It was a Sherlock Holmes Weekend on ITV3 and although I was too busy to watch I did catch the Elementary, My Dear Viewer piece in which actor, and Holmes aficionado, Richard E Grant studied the appeal of the Great Detective.
There was some interesting input from three giants of the genre Val McDermid, P.D. James and Jeffrey Deaver looking even more cadaverous than usual. Apparently Lincoln Rhyme was created as a paraplegic because Deaver wished to create a detective who would defeat the criminals solely by the use of his superior intellect, as a tribute to Holmes.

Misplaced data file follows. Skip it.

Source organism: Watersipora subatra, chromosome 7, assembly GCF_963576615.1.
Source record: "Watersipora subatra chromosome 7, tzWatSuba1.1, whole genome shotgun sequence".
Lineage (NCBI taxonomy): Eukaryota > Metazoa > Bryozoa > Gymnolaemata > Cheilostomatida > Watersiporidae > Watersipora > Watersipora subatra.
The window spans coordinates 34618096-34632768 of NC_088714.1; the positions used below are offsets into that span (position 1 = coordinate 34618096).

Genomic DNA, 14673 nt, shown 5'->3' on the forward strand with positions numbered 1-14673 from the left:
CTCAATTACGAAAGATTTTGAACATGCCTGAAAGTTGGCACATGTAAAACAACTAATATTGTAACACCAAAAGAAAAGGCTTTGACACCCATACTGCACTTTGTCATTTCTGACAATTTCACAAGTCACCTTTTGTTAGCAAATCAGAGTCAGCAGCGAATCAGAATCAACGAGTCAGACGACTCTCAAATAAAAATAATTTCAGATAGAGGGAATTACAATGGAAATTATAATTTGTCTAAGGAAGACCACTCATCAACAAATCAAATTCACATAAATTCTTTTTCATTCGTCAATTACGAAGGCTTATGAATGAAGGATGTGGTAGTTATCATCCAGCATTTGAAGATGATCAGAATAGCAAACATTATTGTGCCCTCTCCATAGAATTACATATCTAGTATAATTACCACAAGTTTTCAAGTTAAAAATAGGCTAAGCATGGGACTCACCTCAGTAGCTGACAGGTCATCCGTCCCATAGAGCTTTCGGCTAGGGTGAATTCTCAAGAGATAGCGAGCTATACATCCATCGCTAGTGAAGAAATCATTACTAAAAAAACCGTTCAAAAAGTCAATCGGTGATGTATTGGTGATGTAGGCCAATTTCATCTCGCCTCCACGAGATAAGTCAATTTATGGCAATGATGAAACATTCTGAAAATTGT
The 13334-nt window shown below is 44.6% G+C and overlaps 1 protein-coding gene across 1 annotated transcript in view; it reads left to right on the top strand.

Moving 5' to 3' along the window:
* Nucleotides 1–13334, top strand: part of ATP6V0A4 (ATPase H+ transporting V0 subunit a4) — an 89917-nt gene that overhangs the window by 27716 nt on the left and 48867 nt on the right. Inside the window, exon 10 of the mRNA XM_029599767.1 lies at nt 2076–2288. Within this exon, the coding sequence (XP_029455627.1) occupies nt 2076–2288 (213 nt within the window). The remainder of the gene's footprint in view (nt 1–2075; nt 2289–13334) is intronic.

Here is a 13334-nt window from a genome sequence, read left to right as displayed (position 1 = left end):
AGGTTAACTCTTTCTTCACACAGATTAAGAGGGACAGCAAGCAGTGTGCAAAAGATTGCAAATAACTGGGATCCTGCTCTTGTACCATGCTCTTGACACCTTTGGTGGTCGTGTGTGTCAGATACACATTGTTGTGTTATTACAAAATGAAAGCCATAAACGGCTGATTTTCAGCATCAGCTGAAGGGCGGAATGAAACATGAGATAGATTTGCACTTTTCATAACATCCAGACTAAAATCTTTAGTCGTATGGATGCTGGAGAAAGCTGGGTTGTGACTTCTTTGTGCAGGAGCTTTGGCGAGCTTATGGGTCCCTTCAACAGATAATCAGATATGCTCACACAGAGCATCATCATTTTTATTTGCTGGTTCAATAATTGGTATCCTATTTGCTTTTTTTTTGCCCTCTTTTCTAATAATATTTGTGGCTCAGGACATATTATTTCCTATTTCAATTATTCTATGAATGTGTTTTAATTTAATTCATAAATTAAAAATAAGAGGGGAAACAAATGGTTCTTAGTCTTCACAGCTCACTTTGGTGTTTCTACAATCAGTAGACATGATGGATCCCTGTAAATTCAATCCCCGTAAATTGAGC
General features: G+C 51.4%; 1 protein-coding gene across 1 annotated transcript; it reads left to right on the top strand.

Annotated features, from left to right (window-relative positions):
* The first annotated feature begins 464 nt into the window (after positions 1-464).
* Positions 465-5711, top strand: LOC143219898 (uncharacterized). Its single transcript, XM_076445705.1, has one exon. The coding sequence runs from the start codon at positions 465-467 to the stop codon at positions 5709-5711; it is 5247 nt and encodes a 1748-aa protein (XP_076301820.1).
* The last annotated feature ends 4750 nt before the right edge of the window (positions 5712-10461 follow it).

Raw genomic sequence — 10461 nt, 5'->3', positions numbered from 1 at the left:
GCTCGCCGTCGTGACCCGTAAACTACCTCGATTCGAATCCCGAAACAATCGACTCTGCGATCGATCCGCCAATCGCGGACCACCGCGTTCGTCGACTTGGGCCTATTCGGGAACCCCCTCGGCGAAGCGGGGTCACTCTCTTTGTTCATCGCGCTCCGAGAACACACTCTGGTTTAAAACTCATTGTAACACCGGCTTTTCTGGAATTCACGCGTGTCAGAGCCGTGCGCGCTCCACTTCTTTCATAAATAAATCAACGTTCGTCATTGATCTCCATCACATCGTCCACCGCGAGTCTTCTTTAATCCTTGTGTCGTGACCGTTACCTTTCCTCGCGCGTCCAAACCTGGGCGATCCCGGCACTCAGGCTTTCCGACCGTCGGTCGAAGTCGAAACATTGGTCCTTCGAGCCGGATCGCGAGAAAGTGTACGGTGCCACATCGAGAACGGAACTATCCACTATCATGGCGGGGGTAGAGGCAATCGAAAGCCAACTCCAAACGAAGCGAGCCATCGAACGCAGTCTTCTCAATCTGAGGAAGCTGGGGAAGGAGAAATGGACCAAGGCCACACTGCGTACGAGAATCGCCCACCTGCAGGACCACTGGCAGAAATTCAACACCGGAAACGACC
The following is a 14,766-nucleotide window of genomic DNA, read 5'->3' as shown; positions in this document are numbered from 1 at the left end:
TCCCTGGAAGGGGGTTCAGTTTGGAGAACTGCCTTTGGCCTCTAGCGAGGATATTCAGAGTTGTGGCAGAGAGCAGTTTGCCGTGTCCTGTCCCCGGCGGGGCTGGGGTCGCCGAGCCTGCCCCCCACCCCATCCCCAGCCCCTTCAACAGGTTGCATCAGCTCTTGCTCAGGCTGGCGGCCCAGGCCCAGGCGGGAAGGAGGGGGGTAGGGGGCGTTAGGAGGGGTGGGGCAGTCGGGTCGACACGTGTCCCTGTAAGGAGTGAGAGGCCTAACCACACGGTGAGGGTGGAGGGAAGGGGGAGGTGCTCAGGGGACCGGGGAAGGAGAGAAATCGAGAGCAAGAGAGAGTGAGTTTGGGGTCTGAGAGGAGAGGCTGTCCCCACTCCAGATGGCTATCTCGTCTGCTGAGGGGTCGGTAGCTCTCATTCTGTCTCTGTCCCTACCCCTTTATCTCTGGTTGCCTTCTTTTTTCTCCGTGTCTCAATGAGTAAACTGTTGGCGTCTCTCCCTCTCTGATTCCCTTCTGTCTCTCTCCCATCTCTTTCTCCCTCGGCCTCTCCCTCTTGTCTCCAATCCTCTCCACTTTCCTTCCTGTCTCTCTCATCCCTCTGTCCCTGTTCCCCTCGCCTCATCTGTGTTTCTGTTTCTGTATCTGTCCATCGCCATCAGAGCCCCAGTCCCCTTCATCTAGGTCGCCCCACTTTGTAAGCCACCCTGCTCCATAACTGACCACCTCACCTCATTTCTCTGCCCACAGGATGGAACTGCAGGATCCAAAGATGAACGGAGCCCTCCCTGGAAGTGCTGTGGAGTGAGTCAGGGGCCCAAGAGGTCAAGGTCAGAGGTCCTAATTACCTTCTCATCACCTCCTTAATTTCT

None of the participants would have enjoyed the hatchet job by Richard A. Posner in the New Republic back in 2004 [thanks for the link to Detectives Beyond Borders], when he reviewed The New Annotated Sherlock Holmes by Arthur Conan Doyle, edited by Leslie S. Klinger and made statements such as:
"Holmes is for the immature..... this absurd obsession.....the reading of detective stories is simply a kind of vice that, for silliness and minor harmfulness, ranks somewhere between smoking and crossword puzzles."
The article is long but well worth a read if only to realise how misguided a judge and graduate of Harvard law School can be.
to be continued.......